History of Aulani-A Disney Resort and Spa: The History and Imagineering Behind This Hawaiian Masterpiece
Before we begin, I would like to give a shout out to Brandi Clement, Resort Sales Manager for the Aulani. She kindly gave us a tour of the Aulani when we were visiting in January and she also proof read this article, checking our facts.
Which means, this is a 100% correct history of Aulani. No where else can you find such a well rounded correct guide.[Tweet It!]
Anyways, lets get on with the show or as they say in Mulan, Let’s Get Down to Business!
Aulani-A Disney Resort and Spa was Disney’s step into having smaller resorts outside of the Disney theme parks. Opened in 2011, this beautiful resort rests on the beaches of Ko Olina in the most removed and relaxing area of the Hawaiian Island of Oahu.
To find that land Disney had been in Hawaii for over ten years searching for just the right spot. Finally in 2007 Disney announced that they would be building an 800 unit resort in Hawaii resting on 21 acres with a price tag of around $800 million dollars.
Disney knows that their guests and Disney Vacation Club members have existing ties to Hawaii. When not traveling to a Disney property, the biggest other trip planned by Disney patrons was to the islands of Hawaii. Disney obviously wanted to capitalize on their guests and have a location in a place where their guests already traveled. Another appealing factor to Disney was their large Japanese audience that often makes trips to Tokyo Disney Sea as well as Hawaii. The final reasoning behind the project was to expand their Disney Vacation Club offerings as well as their influence as a timeshare.
Who Made it Happen?
Joe Rohde the chief Imagineer behind Animal Kingdom grew up above Waikiki in Hawaii and was the creative lead on the Aulani project. After finding out that Disney had finally decided to to open the resort in Hawaii he knew and so did Disney that he was the man for the job.
According to Joe the public views Hawaii as a laid back set of islands filled with surfers containing no history. Having grown up on Oahu, he knew that was not true. Hawaii is a place filled with wonder and tradition. That’s what the Aulani brings to the table.
How did they stay culturally correct?
When starting to create the Aulani, Disney spared no expense. They created a cultural advisory board that worked hand in hand with Joe Rohde every step of the way while designing and building the resort. This cultural advisory board was made up of local community leaders, hula masters, Hawaiian artists and Hawaii cultural experts.
Culturally Correct Lobby
The board was instrumental in making sure that the resort only used Hawaiian names that meant something rather than making up random words(eheehmm Hilton Hawaiian Village on Waikiki).
Some examples are:
MikiMiki Fitness Center- Miki actually has nothing to do with our lovable mouse, but instead means energetic in Hawaiian.
Laniwai Spa- Means freshwater heaven and boy this Disney Spa sure is.
Little Opihi’s- Meaning shellfish, this beach shack serves sushi and other fun beach side snacks.
Oh at last I see the Light!
Another example of Disney’s cultural knowledge is their choice not to use the classic tiki torch. I was completely amazed when I learned, on a press tour, that the concept of a tiki torch was actually from other Polynesian Islands, not Hawaii. You will see these torches at every other resort, but not at Disney.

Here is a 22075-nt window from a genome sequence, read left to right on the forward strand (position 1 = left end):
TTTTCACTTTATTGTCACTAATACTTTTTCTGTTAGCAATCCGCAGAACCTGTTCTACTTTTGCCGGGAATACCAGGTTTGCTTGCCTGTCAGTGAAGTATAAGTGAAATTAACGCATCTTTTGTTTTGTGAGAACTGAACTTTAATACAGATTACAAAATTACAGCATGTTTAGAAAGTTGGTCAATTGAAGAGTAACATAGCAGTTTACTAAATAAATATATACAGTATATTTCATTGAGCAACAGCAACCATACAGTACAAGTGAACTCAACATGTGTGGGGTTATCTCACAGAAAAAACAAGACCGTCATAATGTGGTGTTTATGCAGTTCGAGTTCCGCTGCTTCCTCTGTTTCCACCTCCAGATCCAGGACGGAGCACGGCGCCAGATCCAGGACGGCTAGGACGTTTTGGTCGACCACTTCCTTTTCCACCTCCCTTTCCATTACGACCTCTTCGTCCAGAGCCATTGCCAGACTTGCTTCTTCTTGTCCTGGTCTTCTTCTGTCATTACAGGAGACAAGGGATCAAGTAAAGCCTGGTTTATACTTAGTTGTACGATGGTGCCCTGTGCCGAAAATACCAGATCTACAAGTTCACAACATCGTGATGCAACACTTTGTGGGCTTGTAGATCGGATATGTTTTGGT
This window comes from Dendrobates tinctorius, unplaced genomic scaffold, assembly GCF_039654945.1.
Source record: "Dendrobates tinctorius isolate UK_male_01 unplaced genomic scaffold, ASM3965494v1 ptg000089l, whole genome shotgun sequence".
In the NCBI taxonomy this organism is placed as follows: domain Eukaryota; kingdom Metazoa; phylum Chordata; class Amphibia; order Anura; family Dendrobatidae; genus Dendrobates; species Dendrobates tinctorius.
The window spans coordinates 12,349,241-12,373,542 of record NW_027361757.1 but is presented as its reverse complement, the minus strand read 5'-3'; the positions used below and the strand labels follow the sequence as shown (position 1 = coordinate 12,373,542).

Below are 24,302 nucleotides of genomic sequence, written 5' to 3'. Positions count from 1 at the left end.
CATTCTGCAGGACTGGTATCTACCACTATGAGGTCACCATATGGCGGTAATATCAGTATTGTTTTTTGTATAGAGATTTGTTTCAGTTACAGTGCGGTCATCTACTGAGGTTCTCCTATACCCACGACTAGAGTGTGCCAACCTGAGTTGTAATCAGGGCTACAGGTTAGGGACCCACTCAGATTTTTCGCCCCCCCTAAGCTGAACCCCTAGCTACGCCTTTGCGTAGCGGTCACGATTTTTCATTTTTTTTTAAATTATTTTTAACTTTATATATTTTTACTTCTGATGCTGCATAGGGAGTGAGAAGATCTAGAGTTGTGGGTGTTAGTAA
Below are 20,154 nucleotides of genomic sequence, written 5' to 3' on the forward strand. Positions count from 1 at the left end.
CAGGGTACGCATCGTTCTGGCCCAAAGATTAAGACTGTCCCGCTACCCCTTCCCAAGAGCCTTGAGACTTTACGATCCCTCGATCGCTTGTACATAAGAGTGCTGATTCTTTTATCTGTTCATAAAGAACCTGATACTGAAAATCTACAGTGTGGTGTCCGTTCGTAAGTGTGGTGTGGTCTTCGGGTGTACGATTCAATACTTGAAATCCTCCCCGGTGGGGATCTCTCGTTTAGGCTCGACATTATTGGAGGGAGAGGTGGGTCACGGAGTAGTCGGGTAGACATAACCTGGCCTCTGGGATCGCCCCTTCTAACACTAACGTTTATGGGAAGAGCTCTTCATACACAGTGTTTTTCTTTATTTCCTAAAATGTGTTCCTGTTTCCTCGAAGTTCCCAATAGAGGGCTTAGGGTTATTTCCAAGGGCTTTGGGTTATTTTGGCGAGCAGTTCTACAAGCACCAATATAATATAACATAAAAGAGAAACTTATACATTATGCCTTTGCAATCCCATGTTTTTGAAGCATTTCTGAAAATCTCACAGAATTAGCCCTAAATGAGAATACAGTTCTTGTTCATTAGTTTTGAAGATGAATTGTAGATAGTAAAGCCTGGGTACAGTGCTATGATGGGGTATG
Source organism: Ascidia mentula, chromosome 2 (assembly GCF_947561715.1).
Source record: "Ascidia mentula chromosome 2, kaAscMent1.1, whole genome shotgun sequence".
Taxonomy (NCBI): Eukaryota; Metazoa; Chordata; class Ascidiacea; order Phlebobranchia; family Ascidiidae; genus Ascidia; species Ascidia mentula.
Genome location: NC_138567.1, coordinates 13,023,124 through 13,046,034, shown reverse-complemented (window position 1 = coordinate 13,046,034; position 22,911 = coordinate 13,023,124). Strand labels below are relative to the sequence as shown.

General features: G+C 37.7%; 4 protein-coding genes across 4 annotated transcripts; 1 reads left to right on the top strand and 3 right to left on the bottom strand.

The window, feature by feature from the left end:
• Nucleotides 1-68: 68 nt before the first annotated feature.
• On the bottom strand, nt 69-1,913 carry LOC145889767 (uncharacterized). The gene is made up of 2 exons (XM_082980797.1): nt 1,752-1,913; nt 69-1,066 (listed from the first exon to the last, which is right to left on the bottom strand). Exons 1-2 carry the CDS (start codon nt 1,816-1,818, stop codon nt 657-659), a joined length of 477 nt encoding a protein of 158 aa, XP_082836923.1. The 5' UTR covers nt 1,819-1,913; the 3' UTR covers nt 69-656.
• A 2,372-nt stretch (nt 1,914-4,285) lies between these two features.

Instead they use a couple of lighting fixtures that makes me say hats off to Walt Disney Imagineering as usual. All of the lighting fixtures revolve around the kukui nut that traditionally was burned on the islands of Hawaii as their choice fuel.
The main incarnation is very similar to a tiki torch:
Aulani’s Version of a Tiki Torch
The second is a bowl that would traditionally be carried around for light, but in this case is made up of a bubbling water bowl with a light in it.
Where are the characters?
Mickey and Minnie in Hawaii
Another thing that you will never see at the Aulani is a random Disney character running around the property. All Disney meet and greets are scheduled and located in one secluded place. Much like all of the other guests at the hotel, the Disney characters are simply visiting Hawaii on vacation. Also, you won’t find Lilo(of Lilo and Stitch) at the resort accompanying Stitch because she is back home at school on Kaua’i.
After completing the fantastic project that is the Aulani, Disney let it glide. Using very little marketing and relying on word of mouth for marketing, Disney has continued to keep the resort booked months in advance. Disney also has done a great job listening to the responses of guests and are now making additions to the property that you can read about here. So there is the history of the Aulani, hopefully it lives on sharing the cultures of Hawaii.
We really enjoyed our recent trip to the resort and highly suggest that you take a look the next time that you are on the islands. We highly recommend booking through our partnership with Dreams Come True Vacations. Their highly educated staff will help you create a magical memory filled vacation to Aulani or any other Disney resort around the world.
That just about wraps it up for this history portion of the Aulani. Make sure to sign up for our email list to get notified when we write more about the Aulani and other Disney locations.
No where else can you find such a well rounded 100% correct guide to the Disney Aulani.[Tweet It!]
Also, we just got back from the Aulani and would be more than happy to answer any questions that you have about the resort!
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